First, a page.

Surgeons’ Approach to Manipulation Under Anesthesia
And each surgeon’s approach to the Manipulation Under Anesthesia can vary widely. Most will tell you that they want over 100º at six weeks post-surgery at a minimum. They will also put on the pressure for you to get to 115º within a few more weeks or they will book the Manipulation Under Anesthesia. Additionally they know that by 12 weeks post-surgery it might be impossible to do the MUA at all without tearing more than just the scar tissue that is impeding your motion. Time is a factor and the 12 week mark is a pretty firm line in the sand for most. I have seen surgeons keep open the door for the Manipulation Under Anesthesia through 16 weeks and even 20 weeks, but those are pretty rare.
The Tools Available to an Orthopedic Surgeon after Surgery
Once your surgeon staples you back together (or glues you depending on his approach) his tools to help you get back to your life are as follows:
In-patient physical therapy (live-in)
Home physical therapy
Outpatient physical therapy (local clinic)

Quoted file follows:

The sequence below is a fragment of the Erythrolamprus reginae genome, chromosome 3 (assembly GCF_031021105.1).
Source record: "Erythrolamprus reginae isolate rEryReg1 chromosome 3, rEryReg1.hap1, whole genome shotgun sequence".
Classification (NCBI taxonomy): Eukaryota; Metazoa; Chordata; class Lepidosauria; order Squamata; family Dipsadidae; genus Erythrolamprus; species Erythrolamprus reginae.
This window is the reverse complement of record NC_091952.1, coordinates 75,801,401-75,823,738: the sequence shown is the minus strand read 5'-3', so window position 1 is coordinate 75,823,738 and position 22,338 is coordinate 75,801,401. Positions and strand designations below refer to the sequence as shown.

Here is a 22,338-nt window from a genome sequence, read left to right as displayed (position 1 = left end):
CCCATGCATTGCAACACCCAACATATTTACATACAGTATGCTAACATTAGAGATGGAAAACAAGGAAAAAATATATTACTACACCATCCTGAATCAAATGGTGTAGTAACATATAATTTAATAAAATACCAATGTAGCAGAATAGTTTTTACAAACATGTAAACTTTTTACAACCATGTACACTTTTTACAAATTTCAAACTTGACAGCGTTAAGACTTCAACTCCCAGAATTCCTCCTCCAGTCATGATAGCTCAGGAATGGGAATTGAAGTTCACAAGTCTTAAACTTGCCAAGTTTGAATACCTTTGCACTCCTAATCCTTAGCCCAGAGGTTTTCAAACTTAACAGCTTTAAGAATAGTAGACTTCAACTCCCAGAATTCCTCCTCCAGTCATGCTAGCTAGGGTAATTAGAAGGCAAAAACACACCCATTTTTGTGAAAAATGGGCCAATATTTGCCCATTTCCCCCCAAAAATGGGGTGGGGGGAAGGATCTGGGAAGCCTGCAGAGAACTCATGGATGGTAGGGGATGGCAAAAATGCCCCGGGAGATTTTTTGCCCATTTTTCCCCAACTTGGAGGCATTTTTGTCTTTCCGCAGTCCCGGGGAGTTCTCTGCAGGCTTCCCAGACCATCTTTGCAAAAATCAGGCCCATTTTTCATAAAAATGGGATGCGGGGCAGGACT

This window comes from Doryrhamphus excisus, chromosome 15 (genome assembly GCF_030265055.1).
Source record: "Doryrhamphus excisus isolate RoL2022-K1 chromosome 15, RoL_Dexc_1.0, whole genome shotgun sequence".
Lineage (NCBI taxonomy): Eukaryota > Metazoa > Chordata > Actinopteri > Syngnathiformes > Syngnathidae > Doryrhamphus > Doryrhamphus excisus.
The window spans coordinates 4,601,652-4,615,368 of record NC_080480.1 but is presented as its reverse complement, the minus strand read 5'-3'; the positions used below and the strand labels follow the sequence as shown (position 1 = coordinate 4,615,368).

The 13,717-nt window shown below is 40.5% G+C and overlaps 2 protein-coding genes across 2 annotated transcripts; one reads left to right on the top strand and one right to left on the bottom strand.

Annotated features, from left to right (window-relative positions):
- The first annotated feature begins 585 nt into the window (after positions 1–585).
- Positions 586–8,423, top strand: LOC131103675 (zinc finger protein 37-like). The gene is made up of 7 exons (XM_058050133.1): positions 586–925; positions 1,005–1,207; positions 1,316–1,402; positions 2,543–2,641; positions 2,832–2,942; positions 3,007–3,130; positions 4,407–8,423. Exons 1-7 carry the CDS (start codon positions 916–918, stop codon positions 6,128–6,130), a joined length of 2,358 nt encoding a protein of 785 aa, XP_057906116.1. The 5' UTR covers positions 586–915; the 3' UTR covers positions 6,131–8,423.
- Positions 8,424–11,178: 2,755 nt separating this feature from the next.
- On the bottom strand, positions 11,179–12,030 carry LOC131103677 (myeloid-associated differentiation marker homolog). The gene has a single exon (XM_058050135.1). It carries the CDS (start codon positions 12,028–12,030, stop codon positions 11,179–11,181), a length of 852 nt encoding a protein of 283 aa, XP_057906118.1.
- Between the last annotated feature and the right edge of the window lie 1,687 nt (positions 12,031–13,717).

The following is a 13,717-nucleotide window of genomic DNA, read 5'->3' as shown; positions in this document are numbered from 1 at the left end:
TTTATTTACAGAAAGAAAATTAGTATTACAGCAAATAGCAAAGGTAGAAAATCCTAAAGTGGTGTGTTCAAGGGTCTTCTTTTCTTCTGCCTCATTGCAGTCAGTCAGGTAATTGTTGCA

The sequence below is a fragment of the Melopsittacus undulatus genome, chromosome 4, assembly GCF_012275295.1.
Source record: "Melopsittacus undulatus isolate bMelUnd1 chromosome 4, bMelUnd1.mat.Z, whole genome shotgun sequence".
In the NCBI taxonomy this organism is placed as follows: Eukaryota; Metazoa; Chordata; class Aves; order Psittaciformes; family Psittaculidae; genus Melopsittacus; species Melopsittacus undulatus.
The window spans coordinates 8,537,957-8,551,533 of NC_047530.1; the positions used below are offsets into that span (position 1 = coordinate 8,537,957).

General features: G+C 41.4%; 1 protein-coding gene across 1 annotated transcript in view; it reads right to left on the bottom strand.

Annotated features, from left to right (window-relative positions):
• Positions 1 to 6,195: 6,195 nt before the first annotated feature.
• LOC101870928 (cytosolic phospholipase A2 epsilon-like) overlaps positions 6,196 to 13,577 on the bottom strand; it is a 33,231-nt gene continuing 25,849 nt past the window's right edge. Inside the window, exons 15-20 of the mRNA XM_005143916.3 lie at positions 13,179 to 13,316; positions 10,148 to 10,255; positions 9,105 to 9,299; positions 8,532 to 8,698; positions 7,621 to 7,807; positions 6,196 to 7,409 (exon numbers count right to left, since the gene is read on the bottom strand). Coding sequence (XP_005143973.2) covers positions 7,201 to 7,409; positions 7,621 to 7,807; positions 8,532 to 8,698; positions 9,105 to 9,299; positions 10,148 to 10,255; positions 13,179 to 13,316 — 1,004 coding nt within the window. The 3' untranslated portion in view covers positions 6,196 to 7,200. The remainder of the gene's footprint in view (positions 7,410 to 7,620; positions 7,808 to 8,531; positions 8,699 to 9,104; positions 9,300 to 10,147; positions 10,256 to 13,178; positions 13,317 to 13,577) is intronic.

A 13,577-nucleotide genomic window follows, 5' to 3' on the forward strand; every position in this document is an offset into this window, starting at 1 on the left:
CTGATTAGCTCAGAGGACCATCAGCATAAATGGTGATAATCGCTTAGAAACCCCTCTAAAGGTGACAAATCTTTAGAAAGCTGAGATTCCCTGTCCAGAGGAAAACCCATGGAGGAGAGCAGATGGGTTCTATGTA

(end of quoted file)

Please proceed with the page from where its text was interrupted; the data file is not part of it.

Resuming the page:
Manipulation Under Anesthesia (MUA) followed by intense P.T.
Second Manipulation Under Anesthesia (MUA) followed by intense P.T.
Arthroscopy (invasive use of arthroscope to cut out scar tissue) followed by intense P.T.
Second Arthroscopy followed by intense P.T.
Revision Surgery (removal of some or all of the prosthesis and the installation of new hardware) followed by one or more of the above
Knowing this and the fact that my “six-week-caller” wants to get out of nearly all of these options and get back to life at all costs I have to bring up the X10 Knee Recovery System™ to those who clearly need to take steps to get their recovery back on track. If a post-surgery knee patients wants the best odds of avoiding the MUA then the X10 provides a radically different therapy intervention that has proven itself thousands of times over. It is not a guarantee for success as the pace of scar tissue development can vary widely. However, the X10’s ability to ‘provide meaningful range of motion gains without the pain that accompanies traditional therapy’ makes it stand apart from all other therapies.
In the end I want my callers to understand two really important things. First it is very likely not their fault that they are struggling with their recovery and, second, there is hope. With or without the X10 if they really want to recover and are willing to put in the effort they can achieve the goals they set out for themselves. There are many tools to help knee patients get better… like massage therapies, and icing strategies; there is a wealth of experience behind me on our team at X10 Therapy.